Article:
Netflix’s The Chestnut Man

The Scandinavians really seem to like their grim, chilly serial killer procedurals, The Chestnut Man being the latest Netflix offering from Denmark that gets about as grim, nasty and dark as these kind of narratives ever do. It’s a bit of a jumble to be honest, needlessly overstuffed with characters, subplots, hairpin turns, red herrings, dead ends and asides. As the story opens, police in a rural town outside Copenhagen discover a string of ruthless murders, each crime scene eerily decorated with a little figurine made from chestnuts. That’s their main clue going into an investigation involving a dozen different cops, social workers, a coroner, a bunch of old sealed records dating back to foster homes and adoptions and so many moving parts and dense plot content it made my head spin. I’m sure the story is in fact a concise series of events that check out logically and the reason I got so lost was because I binged this entire thing on a night where I was spectacularly exhausted and just could not focus. I will say that this production has some gorgeous spooky Fall vibes, they seem to have shot in autumn, which makes sense for a killer that needs a constant supply of chestnuts I suppose, but there are some truly breathtaking overhead shots of seasonal forests all steeped in golden brown and auburn hues. There’s also some razor sharp, terrifying suspense that’s extremely well orchestrated and effectively scary as well. Sometimes the material gets oppressively dark and so bleak it can be off putting, there are themes of child abuse that are directly depicted, and the murderer himself is one heinous motherfucker who doesn’t discriminate one bit in victim selection or brutal methodology, so just bring an iron lined stomach for this one. It’s got great atmosphere, thrills n’ chills that mostly work and it’s a quick six episode binge, but I almost feel like it could have been a two and a half hour feature film and in doing so, strip away a lot of the excess narrative clutter because at times I felt like I needed a big pinup board with photos of all the characters in relation to each other, just to keep track.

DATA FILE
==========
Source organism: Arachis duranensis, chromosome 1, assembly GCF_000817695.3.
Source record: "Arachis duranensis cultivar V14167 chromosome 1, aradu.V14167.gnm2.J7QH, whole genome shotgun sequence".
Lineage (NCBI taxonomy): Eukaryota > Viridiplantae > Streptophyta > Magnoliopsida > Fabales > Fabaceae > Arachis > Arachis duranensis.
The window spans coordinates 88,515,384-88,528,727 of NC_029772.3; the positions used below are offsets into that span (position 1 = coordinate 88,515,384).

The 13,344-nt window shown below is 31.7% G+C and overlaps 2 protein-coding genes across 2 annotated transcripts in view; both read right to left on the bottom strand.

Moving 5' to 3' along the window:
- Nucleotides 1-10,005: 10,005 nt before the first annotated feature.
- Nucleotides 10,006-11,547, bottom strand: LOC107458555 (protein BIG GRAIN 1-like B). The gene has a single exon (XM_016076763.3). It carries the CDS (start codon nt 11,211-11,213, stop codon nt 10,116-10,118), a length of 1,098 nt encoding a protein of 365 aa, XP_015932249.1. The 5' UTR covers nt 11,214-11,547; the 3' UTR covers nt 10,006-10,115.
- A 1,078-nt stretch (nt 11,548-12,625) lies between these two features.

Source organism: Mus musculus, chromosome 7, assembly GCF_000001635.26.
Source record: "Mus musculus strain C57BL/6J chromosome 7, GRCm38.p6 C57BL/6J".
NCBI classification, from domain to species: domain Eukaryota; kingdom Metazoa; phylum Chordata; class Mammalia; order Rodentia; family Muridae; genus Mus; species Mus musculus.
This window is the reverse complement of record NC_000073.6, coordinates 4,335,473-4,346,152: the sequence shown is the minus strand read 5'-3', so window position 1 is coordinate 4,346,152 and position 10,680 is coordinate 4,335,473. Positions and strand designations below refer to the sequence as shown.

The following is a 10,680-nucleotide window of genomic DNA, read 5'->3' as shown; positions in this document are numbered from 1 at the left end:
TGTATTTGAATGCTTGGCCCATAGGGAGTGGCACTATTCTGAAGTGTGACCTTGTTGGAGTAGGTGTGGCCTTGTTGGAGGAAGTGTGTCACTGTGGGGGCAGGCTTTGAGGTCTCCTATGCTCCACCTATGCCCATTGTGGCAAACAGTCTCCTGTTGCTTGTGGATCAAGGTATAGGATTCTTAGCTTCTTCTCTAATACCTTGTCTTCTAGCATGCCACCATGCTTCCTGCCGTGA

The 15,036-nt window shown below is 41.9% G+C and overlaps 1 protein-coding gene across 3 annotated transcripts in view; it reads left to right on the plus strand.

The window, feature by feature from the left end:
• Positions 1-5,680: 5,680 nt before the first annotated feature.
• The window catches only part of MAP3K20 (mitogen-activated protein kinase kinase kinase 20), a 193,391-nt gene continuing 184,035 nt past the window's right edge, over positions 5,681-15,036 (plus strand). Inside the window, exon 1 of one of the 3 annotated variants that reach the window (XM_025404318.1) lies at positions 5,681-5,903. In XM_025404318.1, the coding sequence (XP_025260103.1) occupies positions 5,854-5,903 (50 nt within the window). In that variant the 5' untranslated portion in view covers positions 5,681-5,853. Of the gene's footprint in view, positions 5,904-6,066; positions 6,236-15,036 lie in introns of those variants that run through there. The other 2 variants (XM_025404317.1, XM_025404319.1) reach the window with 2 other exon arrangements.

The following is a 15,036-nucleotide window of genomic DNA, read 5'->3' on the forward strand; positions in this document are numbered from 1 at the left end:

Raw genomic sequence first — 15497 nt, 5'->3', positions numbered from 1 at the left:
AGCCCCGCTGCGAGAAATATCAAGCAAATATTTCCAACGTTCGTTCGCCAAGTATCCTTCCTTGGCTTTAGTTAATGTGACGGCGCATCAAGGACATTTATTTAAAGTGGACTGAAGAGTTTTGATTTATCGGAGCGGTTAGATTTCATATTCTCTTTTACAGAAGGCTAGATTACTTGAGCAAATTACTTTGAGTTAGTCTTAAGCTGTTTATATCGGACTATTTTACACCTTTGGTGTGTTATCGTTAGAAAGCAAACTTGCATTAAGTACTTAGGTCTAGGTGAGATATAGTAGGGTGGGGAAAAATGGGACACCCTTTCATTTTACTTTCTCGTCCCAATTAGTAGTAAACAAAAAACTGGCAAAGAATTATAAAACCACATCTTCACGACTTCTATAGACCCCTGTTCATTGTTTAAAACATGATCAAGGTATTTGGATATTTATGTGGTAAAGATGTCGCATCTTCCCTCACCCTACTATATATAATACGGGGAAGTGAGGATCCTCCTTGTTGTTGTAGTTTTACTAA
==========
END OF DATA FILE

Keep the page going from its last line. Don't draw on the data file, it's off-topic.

-Nate Hill

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